He could have maintained all of them in the 13-14 budget, but he instead gave himself and all of the SAO a 3% raise. Whitney and chavis make over 150K, but he cuts people who make less than 50K.

    Great leadership in Suffolk Public Schools.

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  • Lovebug

    The no child left behind guidelines need to be changed. If that could happen money could very well be saved and the positions that need to be in place would continue to be in place. Right now there is alot of money being spent because the no child left behind guidelines are way out of order. Parents need to start paying for their child’s therapy and when their children are suspended or expelled from school the “parent” needs to be responsible for paying for a teacher to come in and home school their child. This should NOT be funded via the school budget in anyway!

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    • am

      Virginia optioned OUT of NCLB. That is why there is the new teacher evaulation system among other things taking place.

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      • Lovebug

        Let me ask you this AM. Your a teacher so you know what goes on in the school system and what money goes out for certain services. If a child is a special needs student and say they get in trouble in school and are expelled or suspended for a period of time. Do you feel it should be on the school system to PAY for them to have home bound instruction? Also, do you feel it should be on the school system to PAY for a special needs student to have therapy services? Personally I feel that should come out of the parents pocket NOT the school budget/tax payers money.

        I agree all children should get an education however, I do NOT feel we should be paying for a teacher to go to a students home to provide an education when they have misbehaved in school causing them to be suspended or expelled.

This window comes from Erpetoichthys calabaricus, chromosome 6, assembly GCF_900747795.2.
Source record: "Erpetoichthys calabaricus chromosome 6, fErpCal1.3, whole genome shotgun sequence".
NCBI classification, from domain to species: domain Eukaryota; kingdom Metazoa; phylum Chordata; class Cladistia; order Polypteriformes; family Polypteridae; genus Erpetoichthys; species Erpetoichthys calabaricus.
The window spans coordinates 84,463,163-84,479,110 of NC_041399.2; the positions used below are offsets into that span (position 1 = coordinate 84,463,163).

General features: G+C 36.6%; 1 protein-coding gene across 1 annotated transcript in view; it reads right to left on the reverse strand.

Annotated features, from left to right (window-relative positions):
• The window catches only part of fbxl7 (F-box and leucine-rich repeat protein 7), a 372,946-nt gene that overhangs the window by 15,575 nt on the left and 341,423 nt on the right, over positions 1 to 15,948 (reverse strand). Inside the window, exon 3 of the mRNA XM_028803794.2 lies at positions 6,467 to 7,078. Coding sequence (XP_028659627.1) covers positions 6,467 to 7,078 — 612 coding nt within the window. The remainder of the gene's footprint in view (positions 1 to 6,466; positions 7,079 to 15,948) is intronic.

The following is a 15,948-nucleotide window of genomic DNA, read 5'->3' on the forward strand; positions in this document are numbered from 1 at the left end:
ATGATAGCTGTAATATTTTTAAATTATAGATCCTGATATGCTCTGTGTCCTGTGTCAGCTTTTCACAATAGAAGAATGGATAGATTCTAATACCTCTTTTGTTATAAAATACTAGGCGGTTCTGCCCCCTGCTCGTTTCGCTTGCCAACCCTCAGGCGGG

There is a family that lives two houses down from me that has a child in middle school now. When he was younger he got therapy services paid for via the school budget. Now hes in Middle school for his second year and has been suspended 3 times in two years and received his education at home paid for out of the school systems budget.

        Maybe I’m the crazy one here but that seems a bit nuts to me. People can say all they want that some families in Suffolk can’t afford therapy for their special needs child or they can’t afford for a teacher to come teach them when they get suspended or expelled from school. I understand that but on the other hand you are the parent, you brought this child into this world, why is it that anyone would feel these services should come from the pockets of anyone other than themselves as the students parent? My child needed some speech therapy at 4 and 5. The school didn’t pay for that I paid for that out of my own pocket. After all, my child, my responsability.

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  • Savannah Gal

    Hopefully the kids who have need of an IEP don’t get lost in the shuffle here.

    My daughter had an IEP, that at one point, wasn’t being complied with and we ended up having to file a complaint (which was determined in our favor). There was alot of shuffling with SPS regarding the situation, compliance “specialists” started being utilized, etc. It did help, but take that way, and these kids are likely not going to be getting the education they need.

    Hey, at least the City managers will be seeing pay raises…